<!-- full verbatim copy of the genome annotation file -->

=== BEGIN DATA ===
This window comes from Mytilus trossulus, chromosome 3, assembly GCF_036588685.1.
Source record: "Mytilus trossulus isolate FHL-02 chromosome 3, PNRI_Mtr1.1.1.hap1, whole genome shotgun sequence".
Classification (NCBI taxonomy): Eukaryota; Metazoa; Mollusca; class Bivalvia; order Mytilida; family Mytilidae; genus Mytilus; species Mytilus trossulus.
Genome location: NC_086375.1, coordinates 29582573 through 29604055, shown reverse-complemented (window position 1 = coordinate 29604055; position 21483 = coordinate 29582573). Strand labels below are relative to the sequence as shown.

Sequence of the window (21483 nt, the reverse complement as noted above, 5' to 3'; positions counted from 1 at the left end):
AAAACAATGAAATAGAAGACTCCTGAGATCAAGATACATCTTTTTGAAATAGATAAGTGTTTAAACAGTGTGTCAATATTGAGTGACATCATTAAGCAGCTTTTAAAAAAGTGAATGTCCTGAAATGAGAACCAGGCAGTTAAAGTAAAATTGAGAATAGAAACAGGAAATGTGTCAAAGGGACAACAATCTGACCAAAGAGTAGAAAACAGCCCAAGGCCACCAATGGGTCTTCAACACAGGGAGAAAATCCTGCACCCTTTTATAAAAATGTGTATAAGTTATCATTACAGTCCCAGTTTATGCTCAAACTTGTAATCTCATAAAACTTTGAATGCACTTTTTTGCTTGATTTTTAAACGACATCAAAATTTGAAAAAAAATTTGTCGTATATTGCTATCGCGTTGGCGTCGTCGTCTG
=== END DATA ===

This window comes from Mytilus trossulus, chromosome 3, assembly GCF_036588685.1.
Source record: "Mytilus trossulus isolate FHL-02 chromosome 3, PNRI_Mtr1.1.1.hap1, whole genome shotgun sequence".
Classification (NCBI taxonomy): Eukaryota; Metazoa; Mollusca; class Bivalvia; order Mytilida; family Mytilidae; genus Mytilus; species Mytilus trossulus.
Genome location: NC_086375.1, coordinates 29582573 through 29604055, shown reverse-complemented (window position 1 = coordinate 29604055; position 21483 = coordinate 29582573). Strand labels below are relative to the sequence as shown.

Sequence of the window (21483 nt, the reverse complement as noted above, 5' to 3'; positions counted from 1 at the left end):
AAAACAATGAAATAGAAGACTCCTGAGATCAAGATACATCTTTTTGAAATAGATAAGTGTTTAAACAGTGTGTCAATATTGAGTGACATCATTAAGCAGCTTTTAAAAAAGTGAATGTCCTGAAATGAGAACCAGGCAGTTAAAGTAAAATTGAGAATAGAAACAGGAAATGTGTCAAAGGGACAACAATCTGACCAAAGAGTAGAAAACAGCCCAAGGCCACCAATGGGTCTTCAACACAGGGAGAAAATCCTGCACCCTTTTATAAAAATGTGTATAAGTTATCATTACAGTCCCAGTTTATGCTCAAACTTGTAATCTCATAAAACTTTGAATGCACTTTTTTGCTTGATTTTTAAACGACATCAAAATTTGAAAAAAAATTTGTCGTATATTGCTATCGCGTTGGCGTCGTCGTCTG